One of my distant ancestral family members was a man named James Armistead Lafayette, related by marriage. During the Revolutionary War, he worked as a double-agent providing false information to the British Lord Cornwallis, and sending British War plans to George Washington. He worked as a servant, and was ignored as a threat because he was a slave. He was one of the most famous of American spies during the war as over dinner, British Officers blithely ignored the slave in the corner, believing him part of the furniture.
The confederates apparently didn’t learn that lesson. Black women were particularly effective in running spy rings, and collecting information even in the Capital of the confederacy.
The servants knew. The Confederate White House in Richmond, Virginia, was not a happy home. The coachman had heard Varina Davis, the first lady of the South, wondering aloud if the rebellion her husband led had any prayer of success. It was, he heard her say, “about played out.” Less than a year into the war, she had all but given up hope. And the president himself, Jefferson Davis, gaunt and sere, was under tremendous strain, disheartened and querulous, complaining constantly about the lack of popular support for him and his policies.
What the servants at the dinner table heard could be even more interesting: insights into policy, strategy and very private lives. They could glimpse up close the troubled emotions of Varina, who was much younger than her husband. She was in her mid-30s, he was in his mid-50s, and her energy, even her sultry beauty, were resented by many in that small society. She had a dark complexion and generous features that led at least one of her critics to describe her publically as “tawny” and suggest she looked like a mulatto.
Varina’s closest friend and ally in the cabinet was Judah P. Benjamin, the cosmopolitan Jewish secretary of war and then secretary of state. He was a frequent visitor to the Davis residence. He shaped Confederate strategy around the globe. And over port after dinner, what intimacies might have been revealed about this man, whose Louisiana Creole wife lived in self-imposed exile in Paris, and whose constant companion in Richmond was her beautiful younger brother?
As in any of the big households of yesteryear (one thinks of Downton Abbey, to take a popular example), what the servants knew about the masters was a great deal more than the masters knew about them. And in the Davis household the servants were black slaves, treated as shadows and often as something less than sentient beings. The Davises knew little of their lives, their hopes, their aspirations, and they certainly did not realize that two of them would spy for the Union.
History is almost equally oblivious. When it comes to secret agents, or servants, or slaves, all learned to tell the smooth lie that let them survive, and few kept records that endure. When it comes to the question of the spies who worked in the Confederate White House, where solid documentary evidence has failed, legend often has stepped in to fill the gaps and, to some considerable extent, to cloud the picture.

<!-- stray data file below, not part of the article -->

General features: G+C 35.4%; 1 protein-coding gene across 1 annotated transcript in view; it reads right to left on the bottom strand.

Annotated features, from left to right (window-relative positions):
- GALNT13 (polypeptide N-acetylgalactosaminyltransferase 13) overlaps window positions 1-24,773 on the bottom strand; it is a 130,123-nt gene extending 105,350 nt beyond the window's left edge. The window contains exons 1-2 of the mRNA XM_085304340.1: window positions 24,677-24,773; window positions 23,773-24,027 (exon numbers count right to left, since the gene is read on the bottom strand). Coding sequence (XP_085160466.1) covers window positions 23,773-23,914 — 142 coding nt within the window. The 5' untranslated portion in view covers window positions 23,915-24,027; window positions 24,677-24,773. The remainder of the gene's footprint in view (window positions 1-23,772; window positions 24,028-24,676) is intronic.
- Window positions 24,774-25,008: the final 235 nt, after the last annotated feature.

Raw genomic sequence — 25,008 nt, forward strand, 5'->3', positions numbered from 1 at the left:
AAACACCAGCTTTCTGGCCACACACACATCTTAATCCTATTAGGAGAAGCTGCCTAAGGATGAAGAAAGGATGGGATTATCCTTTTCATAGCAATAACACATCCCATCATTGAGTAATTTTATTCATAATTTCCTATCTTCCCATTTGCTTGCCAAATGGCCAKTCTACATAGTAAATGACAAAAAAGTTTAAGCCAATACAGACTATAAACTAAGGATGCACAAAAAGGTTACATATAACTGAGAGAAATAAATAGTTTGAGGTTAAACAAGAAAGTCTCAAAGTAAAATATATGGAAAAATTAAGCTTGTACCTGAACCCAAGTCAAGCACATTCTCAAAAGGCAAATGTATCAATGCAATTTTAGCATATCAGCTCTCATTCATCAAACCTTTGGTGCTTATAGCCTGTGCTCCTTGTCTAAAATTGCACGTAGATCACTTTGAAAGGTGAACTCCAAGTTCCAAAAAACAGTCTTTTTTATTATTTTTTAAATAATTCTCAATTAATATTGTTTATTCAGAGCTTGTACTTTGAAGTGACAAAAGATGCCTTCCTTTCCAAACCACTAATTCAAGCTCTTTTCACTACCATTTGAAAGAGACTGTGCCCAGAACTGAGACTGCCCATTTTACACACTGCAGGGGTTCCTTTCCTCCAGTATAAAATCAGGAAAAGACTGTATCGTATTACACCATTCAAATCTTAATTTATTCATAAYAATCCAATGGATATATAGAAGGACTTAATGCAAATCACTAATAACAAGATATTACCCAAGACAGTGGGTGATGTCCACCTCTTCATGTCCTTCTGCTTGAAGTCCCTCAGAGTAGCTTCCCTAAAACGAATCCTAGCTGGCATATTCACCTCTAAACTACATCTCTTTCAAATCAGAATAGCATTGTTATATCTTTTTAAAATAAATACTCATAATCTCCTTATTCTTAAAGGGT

The one slave-spy we know the most about is William A. Jackson, the handsome coachman who appears to have been hired out by his owner at one point to work as a waiter in a Richmond hotel before being rented to the Davis family to drive them around the city.
In early May 1862, soon after New Orleans had fallen to the Union and as the Federal army under Gen. George McClellan was inching its way up the peninsula from Yorktown toward Richmond, the slave William Jackson crossed the lines into the Federal camp and began telling his story to the officers, who debriefed him at length, then to a handful of reporters. Over the next several weeks, tales about his revelations were printed and reprinted in papers all over the country.
Thus, one could read in the The Liberator, an abolitionist paper out of Boston, an article picked up from Horace Greeley’s Tribune in New York that was a paean to the escaped slaves making their way to Union encampments. Typically they were called “contrabands,” not yet entitled to their freedom (the Emancipation Proclamation was not announced until later that year, and did not go into effect until 1863).
“The fact cannot be questioned that the most important information we receive of the enemy’s movements reaches us through the contrabands,” the author of the Tribunearticle proclaimed.
When Jackson made his appearance in the Union camp, we are told, generals, colonels and majors flocked around him and the commander, Gen. Irvin McDowell, telegraphed the War Department with some of Jackson’s revelations.
If he brought useful tactical intelligence, however, it didn’t make it into the Northern newspapers, which focused on the gossip he passed along.
Jackson described Jefferson Davis as “pale and haggard,” sleeping little, eating nothing, constantly irritable and complaining about his generals: ‘He plans advances, but they execute masterly retreats,’” Jackson is quoted saying.
Varina Davis, meanwhile, had become a terror to her servants. “Mr. Davis treated me well,” said Jackson, “but Mrs. Davis is the d–––l,” the word devil considered too fraught for the paper’s readers.
Jackson seems to have spent quite a bit of time driving Varina around, and listening closely to her depressed views of the “played out” Confederacy. In part, no doubt, Jackson was telling the Union officers and press what they wanted to hear, raising their morale by talking about the declining mood in Rebel Richmond. He said not only slaves but whites were looking forward to the arrival of the Union troops. The Davises kept their bags packed and ready to go, he said, and even Mrs. Davis couldn’t pass off Confederate money…Read the Rest Here, including the story of Mary Elizabeth Bowser the amazing woman who operated a spy ring in the confederate capital...